Phil Jackson can read and understand people, and that’s probably one of the biggest factors in his having 11 championship rings.
That and the great players and teams he coached.
Jackson has a new book out called “Eleven Rings: The Soul of Success.” In it, the Zen Master details several different things according to the L.A. Times.
One thing Jackson did was compare how Jordan and Bryant treated their teammates, and how Michael was able to get away with being hard on his teammates, while Kobe was not.
“Michael was more charismatic and gregarious than Kobe. He loved hanging out with his teammates and security guards, playing cards, smoking cigars, and joking around,” Jackson said in the book, which was obtained in advance by The Times.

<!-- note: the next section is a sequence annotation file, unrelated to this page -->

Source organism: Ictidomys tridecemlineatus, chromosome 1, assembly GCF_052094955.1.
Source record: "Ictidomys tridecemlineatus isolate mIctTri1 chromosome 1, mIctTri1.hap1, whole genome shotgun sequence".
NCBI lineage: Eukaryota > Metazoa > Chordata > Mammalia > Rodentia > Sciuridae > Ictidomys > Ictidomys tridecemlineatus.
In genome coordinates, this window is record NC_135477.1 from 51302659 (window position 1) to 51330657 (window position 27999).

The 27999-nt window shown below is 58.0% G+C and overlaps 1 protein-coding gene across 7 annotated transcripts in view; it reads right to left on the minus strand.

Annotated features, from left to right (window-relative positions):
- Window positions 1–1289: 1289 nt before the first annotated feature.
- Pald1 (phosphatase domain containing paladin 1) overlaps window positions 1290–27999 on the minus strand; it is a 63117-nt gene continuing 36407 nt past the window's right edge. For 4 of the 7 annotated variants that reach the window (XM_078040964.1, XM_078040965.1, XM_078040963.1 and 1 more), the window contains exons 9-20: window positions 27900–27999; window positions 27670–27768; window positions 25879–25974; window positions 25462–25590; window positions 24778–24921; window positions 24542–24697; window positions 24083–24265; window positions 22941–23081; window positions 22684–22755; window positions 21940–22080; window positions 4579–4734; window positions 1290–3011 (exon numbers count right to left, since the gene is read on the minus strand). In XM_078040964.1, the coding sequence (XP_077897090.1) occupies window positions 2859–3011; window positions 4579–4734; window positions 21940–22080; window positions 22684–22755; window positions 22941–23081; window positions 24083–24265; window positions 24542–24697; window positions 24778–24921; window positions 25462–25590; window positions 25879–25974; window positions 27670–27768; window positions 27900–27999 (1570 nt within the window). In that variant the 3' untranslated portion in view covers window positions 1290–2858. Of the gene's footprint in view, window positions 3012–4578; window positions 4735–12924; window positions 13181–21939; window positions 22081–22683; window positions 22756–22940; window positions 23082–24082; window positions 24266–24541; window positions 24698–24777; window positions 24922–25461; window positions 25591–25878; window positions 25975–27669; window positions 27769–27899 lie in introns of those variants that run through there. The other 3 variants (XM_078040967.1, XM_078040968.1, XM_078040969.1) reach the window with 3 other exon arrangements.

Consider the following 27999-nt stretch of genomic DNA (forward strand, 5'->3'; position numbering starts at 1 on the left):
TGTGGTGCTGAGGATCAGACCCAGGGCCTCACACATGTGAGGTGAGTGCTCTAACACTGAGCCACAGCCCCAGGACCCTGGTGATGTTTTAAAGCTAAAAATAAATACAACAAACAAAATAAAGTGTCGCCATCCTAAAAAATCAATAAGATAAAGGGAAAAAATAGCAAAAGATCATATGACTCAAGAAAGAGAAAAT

“Kobe is different. He was reserved as a teenager, in part because he was younger than the other players and hadn’t developed strong social skills in college. When Kobe first joined the Lakers, he avoided fraternizing with his teammates. But his inclination to keep to himself shifted as he grew older. Increasingly, Kobe put more energy into getting to know the other players, especially when the team was on the road.”
Jordan and Bryant were eerily similar in their drive and focus in my opinion, but M.J. did a much better job of making teammates feel appreciated and needed, regardless of how average they were in skill.
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